Monday, May 24, 2010

Two Examples of Parallel Programming without Concurrency Constructs (PP-CC)

by Chen Ding, University of Rochester

Design-Oriented Programming: Macro-Driven Literate Programming in Self-Validating PDL

by Joel Vaughn

Specifying Input/Output by Enumeration

by Walter W. Wilson and Yu Lei, University of Texas at Arlington

Focusing on the Core

by Rupesh Nasre, Indian Institute of Technology, Bangalore

Subject/Observer is Dual to Iterator

by Erik Meijer, Microsoft

Dualities in Programming Languages

by Martin Hirzel and Priya Nagpurkar, IBM Research

The Unthinkable: Automated Theorem Provers for (Tracing) Just-in-time Compilers

Nikolai Tillmann, Michal Moskal, Wolfram Schulte, Herman Venter, Manuel Fahndrich, Microsoft Research

A New Java Runtime for a Parallel World

by Christoph Reichenbach and Yannis Smaragdakis, University of Massachusetts, Amherst

Qualitative Evaluation Criteria for Parallel Programming Models

by Christopher D. Krieger, Andrew Stone, Michelle Mills Strout, Colorado State University

Chaos for a Fast, Secure, and Predictable Future

by John Criswell and Vikram Adve, University of
Illinois at Urbana-Champaign

Resource-Based Programming in Plaid

by Jonathan Aldrich, CMU

Outfoxing the Mammoths

by Marek Olszewski and Saman Amarasinghe, Massachusetts Institute of Technology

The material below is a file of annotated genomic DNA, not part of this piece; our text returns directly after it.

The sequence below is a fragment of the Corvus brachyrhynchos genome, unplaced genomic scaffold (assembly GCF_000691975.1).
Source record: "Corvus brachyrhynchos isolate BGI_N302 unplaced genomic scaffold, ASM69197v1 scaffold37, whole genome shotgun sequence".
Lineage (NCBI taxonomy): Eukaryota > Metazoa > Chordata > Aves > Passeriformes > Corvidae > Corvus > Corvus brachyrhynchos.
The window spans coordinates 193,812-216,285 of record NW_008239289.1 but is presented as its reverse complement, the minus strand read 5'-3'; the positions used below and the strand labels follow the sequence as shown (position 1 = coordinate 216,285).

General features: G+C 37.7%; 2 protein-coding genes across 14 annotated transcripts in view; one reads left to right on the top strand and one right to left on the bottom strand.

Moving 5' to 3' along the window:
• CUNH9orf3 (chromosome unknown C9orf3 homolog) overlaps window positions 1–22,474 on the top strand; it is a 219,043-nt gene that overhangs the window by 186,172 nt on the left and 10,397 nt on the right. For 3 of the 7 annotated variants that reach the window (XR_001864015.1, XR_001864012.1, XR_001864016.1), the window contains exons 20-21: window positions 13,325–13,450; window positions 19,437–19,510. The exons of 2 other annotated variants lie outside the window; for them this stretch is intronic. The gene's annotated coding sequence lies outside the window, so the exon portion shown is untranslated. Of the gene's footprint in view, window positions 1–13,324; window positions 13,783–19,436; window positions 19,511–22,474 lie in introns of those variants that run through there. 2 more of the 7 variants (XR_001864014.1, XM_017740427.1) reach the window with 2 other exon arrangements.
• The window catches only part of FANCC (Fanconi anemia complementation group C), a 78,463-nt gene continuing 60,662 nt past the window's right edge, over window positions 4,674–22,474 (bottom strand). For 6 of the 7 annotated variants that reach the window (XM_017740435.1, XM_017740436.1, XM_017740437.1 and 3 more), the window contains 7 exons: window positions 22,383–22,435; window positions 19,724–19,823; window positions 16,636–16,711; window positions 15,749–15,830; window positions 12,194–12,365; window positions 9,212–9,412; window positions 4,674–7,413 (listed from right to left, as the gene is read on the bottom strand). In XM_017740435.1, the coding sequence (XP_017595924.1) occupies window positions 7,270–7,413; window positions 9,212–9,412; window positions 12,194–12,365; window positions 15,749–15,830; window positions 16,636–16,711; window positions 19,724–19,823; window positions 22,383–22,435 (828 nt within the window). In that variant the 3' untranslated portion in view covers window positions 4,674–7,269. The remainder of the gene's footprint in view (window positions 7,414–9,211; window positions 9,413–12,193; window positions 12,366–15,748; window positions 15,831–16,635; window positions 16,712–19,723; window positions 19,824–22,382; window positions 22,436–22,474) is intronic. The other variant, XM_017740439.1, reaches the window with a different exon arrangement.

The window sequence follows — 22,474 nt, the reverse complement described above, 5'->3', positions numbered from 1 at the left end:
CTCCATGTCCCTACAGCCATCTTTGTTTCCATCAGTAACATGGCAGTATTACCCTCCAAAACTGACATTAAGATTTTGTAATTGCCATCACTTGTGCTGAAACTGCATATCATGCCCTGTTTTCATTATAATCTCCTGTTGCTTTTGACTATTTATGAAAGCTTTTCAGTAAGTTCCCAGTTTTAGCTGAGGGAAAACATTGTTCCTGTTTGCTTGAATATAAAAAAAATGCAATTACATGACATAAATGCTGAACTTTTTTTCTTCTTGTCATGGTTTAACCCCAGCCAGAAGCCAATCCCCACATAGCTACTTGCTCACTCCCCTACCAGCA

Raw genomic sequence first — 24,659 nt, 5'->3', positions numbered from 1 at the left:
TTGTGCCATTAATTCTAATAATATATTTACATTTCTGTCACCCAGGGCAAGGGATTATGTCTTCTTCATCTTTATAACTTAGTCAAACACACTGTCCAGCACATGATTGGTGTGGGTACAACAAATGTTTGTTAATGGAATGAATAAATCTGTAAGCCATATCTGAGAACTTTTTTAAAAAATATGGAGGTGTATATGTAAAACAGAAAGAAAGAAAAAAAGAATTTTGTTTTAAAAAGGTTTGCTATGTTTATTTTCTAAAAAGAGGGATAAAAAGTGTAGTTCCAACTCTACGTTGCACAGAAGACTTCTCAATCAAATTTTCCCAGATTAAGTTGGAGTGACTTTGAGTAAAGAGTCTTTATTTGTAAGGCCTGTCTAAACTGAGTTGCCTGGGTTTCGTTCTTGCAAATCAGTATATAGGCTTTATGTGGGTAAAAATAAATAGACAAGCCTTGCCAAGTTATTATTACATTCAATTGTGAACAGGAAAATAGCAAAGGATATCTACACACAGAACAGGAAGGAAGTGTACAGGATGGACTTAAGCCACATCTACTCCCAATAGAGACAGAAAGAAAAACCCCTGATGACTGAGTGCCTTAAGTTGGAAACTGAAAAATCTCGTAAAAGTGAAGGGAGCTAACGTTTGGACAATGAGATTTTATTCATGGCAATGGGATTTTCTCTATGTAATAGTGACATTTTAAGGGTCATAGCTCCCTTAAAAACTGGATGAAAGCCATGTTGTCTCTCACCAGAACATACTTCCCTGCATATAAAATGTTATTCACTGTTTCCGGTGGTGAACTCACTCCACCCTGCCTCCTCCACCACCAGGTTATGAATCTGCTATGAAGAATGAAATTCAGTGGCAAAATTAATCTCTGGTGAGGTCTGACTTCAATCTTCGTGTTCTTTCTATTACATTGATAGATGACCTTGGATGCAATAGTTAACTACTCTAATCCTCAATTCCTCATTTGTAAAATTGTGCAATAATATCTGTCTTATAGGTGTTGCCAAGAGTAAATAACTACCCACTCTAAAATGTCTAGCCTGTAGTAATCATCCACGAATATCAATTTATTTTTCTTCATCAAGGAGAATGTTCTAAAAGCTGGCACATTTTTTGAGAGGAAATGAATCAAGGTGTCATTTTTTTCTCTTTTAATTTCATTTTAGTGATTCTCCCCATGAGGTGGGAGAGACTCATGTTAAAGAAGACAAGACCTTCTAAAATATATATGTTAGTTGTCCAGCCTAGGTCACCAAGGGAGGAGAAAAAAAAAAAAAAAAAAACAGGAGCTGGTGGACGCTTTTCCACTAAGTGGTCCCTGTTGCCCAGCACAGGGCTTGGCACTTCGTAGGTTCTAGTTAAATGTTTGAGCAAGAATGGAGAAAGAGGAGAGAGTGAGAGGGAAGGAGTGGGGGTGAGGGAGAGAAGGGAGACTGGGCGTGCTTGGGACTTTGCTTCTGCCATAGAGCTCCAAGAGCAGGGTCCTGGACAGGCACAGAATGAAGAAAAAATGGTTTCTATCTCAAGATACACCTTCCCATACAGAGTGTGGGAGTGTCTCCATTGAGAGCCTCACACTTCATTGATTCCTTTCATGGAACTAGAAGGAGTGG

FIT 2010 Overview

This year's PLDI in Toronto, Canada features the 2nd FIT session for Fun Ideas and Thoughts. FIT follows in the spirit of sessions held at other conferences that feature Wild And Crazy Ideas (aka WACI). As FIT organizers, we believed that such venues can nurture budding ideas, and evidence has shown that ideas presented in such venues eventually materialize into high quality conference publications.

We evaluated 12 submissions in response to the call for Fun and Interesting Thoughts, and selected 8 for presentation. We received permission to post all 12 submission to this blog. For the presented papers, we will also post the slides after the conference. We encourage everyone to comment on the ideas, but please do so respectfully and critically: convince the reader why your point of view is valid.

We hope that this online forum fosters ongoing discussion of fun and interesting thoughts and in turn provides positive feedback to the authors, potentially leading to new research, collaboration, and opportunities.

Your interest and feedback will make FIT a success.